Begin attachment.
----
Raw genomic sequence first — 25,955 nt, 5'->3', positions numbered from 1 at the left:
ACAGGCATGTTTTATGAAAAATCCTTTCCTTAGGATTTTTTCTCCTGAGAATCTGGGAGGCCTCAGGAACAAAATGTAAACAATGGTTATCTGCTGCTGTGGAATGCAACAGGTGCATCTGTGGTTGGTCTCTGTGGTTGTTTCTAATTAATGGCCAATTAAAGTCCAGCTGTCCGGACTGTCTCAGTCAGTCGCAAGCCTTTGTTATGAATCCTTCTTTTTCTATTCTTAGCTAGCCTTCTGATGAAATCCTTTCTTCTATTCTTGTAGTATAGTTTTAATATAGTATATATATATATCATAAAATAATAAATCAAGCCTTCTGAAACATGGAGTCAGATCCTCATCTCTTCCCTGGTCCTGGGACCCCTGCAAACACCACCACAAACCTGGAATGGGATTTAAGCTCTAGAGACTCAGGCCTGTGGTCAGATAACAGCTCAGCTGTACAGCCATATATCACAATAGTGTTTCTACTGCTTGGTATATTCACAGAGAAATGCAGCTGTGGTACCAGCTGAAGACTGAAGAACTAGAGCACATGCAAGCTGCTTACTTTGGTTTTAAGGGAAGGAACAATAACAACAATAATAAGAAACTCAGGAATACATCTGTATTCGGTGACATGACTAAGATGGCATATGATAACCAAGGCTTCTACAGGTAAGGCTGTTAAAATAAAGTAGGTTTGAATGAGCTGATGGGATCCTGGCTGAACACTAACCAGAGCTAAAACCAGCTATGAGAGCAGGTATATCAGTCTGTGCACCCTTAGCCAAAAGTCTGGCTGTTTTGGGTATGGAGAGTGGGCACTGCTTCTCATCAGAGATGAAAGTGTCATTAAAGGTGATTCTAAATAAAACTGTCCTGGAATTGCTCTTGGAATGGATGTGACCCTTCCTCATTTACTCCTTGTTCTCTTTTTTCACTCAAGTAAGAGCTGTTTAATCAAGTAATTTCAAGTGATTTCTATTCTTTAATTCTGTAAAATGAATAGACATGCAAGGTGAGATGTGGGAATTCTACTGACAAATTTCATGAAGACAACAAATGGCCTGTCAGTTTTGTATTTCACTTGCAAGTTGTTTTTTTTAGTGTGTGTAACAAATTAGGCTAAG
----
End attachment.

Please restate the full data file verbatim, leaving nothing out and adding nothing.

Raw genomic sequence first — 25,955 nt, 5'->3', positions numbered from 1 at the left:
ACAGGCATGTTTTATGAAAAATCCTTTCCTTAGGATTTTTTCTCCTGAGAATCTGGGAGGCCTCAGGAACAAAATGTAAACAATGGTTATCTGCTGCTGTGGAATGCAACAGGTGCATCTGTGGTTGGTCTCTGTGGTTGTTTCTAATTAATGGCCAATTAAAGTCCAGCTGTCCGGACTGTCTCAGTCAGTCGCAAGCCTTTGTTATGAATCCTTCTTTTTCTATTCTTAGCTAGCCTTCTGATGAAATCCTTTCTTCTATTCTTGTAGTATAGTTTTAATATAGTATATATATATATCATAAAATAATAAATCAAGCCTTCTGAAACATGGAGTCAGATCCTCATCTCTTCCCTGGTCCTGGGACCCCTGCAAACACCACCACAAACCTGGAATGGGATTTAAGCTCTAGAGACTCAGGCCTGTGGTCAGATAACAGCTCAGCTGTACAGCCATATATCACAATAGTGTTTCTACTGCTTGGTATATTCACAGAGAAATGCAGCTGTGGTACCAGCTGAAGACTGAAGAACTAGAGCACATGCAAGCTGCTTACTTTGGTTTTAAGGGAAGGAACAATAACAACAATAATAAGAAACTCAGGAATACATCTGTATTCGGTGACATGACTAAGATGGCATATGATAACCAAGGCTTCTACAGGTAAGGCTGTTAAAATAAAGTAGGTTTGAATGAGCTGATGGGATCCTGGCTGAACACTAACCAGAGCTAAAACCAGCTATGAGAGCAGGTATATCAGTCTGTGCACCCTTAGCCAAAAGTCTGGCTGTTTTGGGTATGGAGAGTGGGCACTGCTTCTCATCAGAGATGAAAGTGTCATTAAAGGTGATTCTAAATAAAACTGTCCTGGAATTGCTCTTGGAATGGATGTGACCCTTCCTCATTTACTCCTTGTTCTCTTTTTTCACTCAAGTAAGAGCTGTTTAATCAAGTAATTTCAAGTGATTTCTATTCTTTAATTCTGTAAAATGAATAGACATGCAAGGTGAGATGTGGGAATTCTACTGACAAATTTCATGAAGACAACAAATGGCCTGTCAGTTTTGTATTTCACTTGCAAGTTGTTTTTTTTAGTGTGTGTAACAAATTAGGCTAAG